About the Vandenberg
About the Vandenberg
One of the great places for diving around the U.S. is the Key West area, and the Vandenberg is one of the highlights. Quite often, decommissioned ships are used to create artificial reefs andndash; and amazing dive sites. In May, 2009, the USNS Gen. Hoyt S. Vandenberg became the second largest vessel in the world sunk to create an artificial reef. Her 522 feet rest on the bottom in the Florida Keys National Marine Sanctuary. At ten stories high, she has sites to offer from 40 to 140 feet deep, and a range of marine life to go with them.
When created correctly, an artificial reef provides a habitat for marine life and control erosion. In Key West diving areas, they also serve as fascinating structures for divers to explore. In addition to physical modifications, the Vandenberg’s role as a reef means that plants and animals grow on, and around her surface. Pelagic fish use her as a hunting ground, seeking the small reef fish and marine plant life that inhabit her structures.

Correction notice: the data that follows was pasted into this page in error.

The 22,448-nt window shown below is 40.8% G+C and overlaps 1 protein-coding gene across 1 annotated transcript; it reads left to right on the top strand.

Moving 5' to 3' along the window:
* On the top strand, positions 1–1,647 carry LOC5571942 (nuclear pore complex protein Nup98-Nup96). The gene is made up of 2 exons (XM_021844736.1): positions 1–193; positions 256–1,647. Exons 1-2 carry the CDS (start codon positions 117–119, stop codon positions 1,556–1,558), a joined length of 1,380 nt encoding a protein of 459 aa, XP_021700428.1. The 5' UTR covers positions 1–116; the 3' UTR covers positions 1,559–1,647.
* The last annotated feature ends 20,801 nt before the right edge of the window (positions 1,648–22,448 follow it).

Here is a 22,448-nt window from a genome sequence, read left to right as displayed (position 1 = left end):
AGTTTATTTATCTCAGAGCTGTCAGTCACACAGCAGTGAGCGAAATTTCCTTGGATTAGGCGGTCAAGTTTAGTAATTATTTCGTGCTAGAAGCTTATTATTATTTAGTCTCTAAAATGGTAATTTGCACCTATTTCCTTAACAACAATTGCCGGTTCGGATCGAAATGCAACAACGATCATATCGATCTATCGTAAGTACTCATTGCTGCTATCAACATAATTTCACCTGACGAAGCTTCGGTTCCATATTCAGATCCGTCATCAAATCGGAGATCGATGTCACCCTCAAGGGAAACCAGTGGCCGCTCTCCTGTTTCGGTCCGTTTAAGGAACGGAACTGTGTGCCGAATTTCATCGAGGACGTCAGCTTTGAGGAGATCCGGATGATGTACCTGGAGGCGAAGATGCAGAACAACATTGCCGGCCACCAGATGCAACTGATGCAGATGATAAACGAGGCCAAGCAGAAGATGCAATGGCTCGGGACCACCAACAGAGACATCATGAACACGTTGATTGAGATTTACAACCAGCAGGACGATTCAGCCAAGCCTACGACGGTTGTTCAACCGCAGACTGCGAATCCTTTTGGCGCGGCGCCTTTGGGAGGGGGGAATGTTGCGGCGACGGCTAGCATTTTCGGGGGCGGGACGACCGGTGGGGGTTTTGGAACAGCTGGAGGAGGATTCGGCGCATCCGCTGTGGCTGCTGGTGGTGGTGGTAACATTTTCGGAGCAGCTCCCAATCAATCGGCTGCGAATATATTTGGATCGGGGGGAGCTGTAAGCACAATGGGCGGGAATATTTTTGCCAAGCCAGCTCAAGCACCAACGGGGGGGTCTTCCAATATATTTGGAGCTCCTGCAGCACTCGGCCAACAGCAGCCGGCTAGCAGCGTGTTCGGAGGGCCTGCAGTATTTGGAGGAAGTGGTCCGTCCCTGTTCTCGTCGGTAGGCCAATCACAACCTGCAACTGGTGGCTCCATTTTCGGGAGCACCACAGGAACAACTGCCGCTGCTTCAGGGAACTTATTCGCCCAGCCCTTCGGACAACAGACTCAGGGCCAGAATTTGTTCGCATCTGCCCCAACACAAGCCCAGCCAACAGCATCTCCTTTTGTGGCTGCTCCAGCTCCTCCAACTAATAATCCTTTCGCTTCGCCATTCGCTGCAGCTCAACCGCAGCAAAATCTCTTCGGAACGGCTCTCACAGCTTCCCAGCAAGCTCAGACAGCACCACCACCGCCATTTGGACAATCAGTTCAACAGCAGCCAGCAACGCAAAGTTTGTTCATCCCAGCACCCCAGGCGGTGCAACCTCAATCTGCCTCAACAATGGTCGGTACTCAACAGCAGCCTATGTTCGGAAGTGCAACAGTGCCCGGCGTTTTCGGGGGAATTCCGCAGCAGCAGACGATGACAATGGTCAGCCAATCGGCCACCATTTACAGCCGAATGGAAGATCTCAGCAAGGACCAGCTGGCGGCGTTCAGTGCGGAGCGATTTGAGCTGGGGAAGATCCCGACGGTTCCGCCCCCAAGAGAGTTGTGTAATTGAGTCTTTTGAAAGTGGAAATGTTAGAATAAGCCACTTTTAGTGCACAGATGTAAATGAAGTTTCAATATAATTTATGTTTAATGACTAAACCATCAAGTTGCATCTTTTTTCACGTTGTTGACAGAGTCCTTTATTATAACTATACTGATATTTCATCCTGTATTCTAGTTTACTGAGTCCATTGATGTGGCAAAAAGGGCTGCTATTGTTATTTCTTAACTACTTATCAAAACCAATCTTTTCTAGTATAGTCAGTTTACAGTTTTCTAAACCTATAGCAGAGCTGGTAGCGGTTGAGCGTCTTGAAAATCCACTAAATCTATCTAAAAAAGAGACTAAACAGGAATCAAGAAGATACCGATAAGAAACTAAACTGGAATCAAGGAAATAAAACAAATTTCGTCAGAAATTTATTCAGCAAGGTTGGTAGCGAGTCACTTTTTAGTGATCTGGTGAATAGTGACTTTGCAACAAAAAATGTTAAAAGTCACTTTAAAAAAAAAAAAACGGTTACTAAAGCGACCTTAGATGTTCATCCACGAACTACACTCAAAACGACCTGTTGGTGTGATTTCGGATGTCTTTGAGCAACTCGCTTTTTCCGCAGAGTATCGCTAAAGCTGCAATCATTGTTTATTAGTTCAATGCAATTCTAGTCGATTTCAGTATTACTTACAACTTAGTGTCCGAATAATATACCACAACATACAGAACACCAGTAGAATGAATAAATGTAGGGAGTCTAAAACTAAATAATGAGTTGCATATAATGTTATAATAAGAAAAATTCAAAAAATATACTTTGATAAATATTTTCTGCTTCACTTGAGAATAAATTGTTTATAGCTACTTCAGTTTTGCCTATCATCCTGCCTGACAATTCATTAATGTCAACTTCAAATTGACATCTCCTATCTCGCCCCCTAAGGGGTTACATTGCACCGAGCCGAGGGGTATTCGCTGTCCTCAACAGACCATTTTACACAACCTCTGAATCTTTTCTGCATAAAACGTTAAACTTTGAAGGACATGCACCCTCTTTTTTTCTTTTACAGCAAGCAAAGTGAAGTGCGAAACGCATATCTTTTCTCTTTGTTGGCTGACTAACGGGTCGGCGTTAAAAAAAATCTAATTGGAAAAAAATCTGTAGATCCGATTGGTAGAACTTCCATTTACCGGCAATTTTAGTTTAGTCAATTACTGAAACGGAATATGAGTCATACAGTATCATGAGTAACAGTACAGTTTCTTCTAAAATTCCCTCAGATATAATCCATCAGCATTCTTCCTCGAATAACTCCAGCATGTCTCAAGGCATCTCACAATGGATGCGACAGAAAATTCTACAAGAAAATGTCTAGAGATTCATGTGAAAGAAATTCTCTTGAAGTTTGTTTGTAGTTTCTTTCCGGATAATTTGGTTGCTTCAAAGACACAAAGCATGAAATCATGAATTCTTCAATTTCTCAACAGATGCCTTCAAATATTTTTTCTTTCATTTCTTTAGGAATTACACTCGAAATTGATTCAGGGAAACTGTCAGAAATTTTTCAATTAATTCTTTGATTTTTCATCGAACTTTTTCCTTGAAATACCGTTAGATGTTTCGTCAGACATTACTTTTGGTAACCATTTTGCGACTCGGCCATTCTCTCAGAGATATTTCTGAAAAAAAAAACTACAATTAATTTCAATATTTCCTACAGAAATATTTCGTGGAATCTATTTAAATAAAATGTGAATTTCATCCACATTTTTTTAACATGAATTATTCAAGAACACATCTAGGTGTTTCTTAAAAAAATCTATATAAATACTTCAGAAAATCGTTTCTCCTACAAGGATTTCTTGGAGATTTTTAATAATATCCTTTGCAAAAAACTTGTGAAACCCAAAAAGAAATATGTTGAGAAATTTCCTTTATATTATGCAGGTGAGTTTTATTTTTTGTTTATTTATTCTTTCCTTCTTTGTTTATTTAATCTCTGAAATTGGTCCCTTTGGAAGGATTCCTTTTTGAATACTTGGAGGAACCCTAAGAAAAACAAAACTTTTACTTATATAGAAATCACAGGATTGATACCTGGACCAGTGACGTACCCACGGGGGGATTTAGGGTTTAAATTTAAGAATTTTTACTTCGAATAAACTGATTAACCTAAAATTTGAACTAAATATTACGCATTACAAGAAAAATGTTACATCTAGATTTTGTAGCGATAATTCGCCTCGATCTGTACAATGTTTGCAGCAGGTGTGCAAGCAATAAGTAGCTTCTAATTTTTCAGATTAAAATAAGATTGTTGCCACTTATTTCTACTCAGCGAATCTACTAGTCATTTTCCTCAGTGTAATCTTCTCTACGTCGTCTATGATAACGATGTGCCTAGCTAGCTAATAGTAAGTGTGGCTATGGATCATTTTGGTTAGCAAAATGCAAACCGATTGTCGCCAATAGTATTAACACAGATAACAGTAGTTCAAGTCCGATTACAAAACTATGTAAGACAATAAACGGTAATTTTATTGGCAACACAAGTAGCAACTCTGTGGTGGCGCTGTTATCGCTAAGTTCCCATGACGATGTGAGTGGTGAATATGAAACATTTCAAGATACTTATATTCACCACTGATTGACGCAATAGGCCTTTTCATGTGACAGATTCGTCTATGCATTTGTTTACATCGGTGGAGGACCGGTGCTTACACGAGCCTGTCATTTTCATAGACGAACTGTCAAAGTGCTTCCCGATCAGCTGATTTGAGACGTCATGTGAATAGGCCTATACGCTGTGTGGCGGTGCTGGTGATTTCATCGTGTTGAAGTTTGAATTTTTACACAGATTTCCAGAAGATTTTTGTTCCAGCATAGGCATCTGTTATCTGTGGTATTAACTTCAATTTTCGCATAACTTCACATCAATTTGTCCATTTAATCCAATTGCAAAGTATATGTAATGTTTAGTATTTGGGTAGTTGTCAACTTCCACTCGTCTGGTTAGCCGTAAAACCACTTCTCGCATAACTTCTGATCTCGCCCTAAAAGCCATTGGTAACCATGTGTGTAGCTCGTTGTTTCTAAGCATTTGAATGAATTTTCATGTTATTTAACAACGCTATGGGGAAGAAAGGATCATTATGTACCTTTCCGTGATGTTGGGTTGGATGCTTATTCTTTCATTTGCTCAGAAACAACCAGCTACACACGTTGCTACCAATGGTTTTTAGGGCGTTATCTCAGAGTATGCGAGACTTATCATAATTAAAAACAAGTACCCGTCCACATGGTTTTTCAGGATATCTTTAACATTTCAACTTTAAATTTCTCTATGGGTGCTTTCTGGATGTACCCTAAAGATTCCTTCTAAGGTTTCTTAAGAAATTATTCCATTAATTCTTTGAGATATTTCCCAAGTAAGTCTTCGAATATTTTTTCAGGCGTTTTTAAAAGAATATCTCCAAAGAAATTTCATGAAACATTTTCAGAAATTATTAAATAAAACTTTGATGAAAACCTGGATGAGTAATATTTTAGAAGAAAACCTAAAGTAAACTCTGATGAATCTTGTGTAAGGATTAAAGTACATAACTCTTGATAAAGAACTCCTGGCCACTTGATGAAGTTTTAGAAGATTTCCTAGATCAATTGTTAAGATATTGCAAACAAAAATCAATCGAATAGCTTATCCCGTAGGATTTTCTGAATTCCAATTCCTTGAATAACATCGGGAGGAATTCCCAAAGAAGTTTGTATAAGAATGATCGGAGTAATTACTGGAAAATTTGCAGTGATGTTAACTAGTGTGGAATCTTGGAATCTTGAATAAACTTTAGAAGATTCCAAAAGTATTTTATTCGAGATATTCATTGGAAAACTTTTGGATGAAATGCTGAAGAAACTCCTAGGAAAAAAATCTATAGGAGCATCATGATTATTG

The Vandenberg was planned as a diving excursion, and she was slightly restructured while afloat to create areas of interest all along her structure. The kingpost and foremast are favorite spot for photos, and make a great rest stop. Farther aft, the bridge is easy to identify, as are the attention-grabbing radar dishes. Look for the numerous fish that seek protection in the radar dishes’ intricate form. Even the lowly smokestacks are a wonder when viewed through a veil of fish.
Although the external parts of the ship are highly popular Key West diving sites, for divers certified in light-wreck penetration, the interior of the vessel is another amazing dive. Holes through the hull to sink the ship now provide access to the many holds, stair towers, hallways and elevator shafts.
At nearly two football fields in length, the Vandenberg is too big to be seen in one dive. Key West diving fans will plan multiple visits to fully appreciate her beauty and mystery. Those with a particular interest in marine life will enjoy the varieties of fish ranging from deep-water types to those that prefer shallow waters. Underwater photographers will have no shortage of excellent shots whether they prefer structural or swimming subjects.